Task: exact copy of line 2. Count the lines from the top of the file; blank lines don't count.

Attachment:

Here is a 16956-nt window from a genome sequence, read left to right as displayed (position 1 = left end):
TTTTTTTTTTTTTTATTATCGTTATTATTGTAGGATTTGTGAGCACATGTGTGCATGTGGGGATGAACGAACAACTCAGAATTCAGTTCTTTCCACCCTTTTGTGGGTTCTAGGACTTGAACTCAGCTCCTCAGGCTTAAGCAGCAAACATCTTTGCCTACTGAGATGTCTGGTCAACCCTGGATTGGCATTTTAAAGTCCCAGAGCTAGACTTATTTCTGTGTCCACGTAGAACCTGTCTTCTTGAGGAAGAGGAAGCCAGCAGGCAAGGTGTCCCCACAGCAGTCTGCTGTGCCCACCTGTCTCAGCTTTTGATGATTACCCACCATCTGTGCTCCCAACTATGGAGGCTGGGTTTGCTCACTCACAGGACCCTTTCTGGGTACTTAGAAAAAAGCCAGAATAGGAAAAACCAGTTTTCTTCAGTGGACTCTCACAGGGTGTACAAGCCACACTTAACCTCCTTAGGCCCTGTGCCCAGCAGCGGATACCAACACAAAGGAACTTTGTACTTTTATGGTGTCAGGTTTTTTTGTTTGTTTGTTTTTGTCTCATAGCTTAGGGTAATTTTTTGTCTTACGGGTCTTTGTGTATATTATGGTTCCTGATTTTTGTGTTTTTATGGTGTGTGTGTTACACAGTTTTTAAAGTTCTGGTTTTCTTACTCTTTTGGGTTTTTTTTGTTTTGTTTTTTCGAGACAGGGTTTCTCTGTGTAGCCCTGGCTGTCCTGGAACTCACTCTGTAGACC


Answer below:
TTTTTTTTTTTTTTATTATCGTTATTATTGTAGGATTTGTGAGCACATGTGTGCATGTGGGGATGAACGAACAACTCAGAATTCAGTTCTTTCCACCCTTTTGTGGGTTCTAGGACTTGAACTCAGCTCCTCAGGCTTAAGCAGCAAACATCTTTGCCTACTGAGATGTCTGGTCAACCCTGGATTGGCATTTTAAAGTCCCAGAGCTAGACTTATTTCTGTGTCCACGTAGAACCTGTCTTCTTGAGGAAGAGGAAGCCAGCAGGCAAGGTGTCCCCACAGCAGTCTGCTGTGCCCACCTGTCTCAGCTTTTGATGATTACCCACCATCTGTGCTCCCAACTATGGAGGCTGGGTTTGCTCACTCACAGGACCCTTTCTGGGTACTTAGAAAAAAGCCAGAATAGGAAAAACCAGTTTTCTTCAGTGGACTCTCACAGGGTGTACAAGCCACACTTAACCTCCTTAGGCCCTGTGCCCAGCAGCGGATACCAACACAAAGGAACTTTGTACTTTTATGGTGTCAGGTTTTTTTGTTTGTTTGTTTTTGTCTCATAGCTTAGGGTAATTTTTTGTCTTACGGGTCTTTGTGTATATTATGGTTCCTGATTTTTGTGTTTTTATGGTGTGTGTGTTACACAGTTTTTAAAGTTCTGGTTTTCTTACTCTTTTGGGTTTTTTTTGTTTTGTTTTTTCGAGACAGGGTTTCTCTGTGTAGCCCTGGCTGTCCTGGAACTCACTCTGTAGACC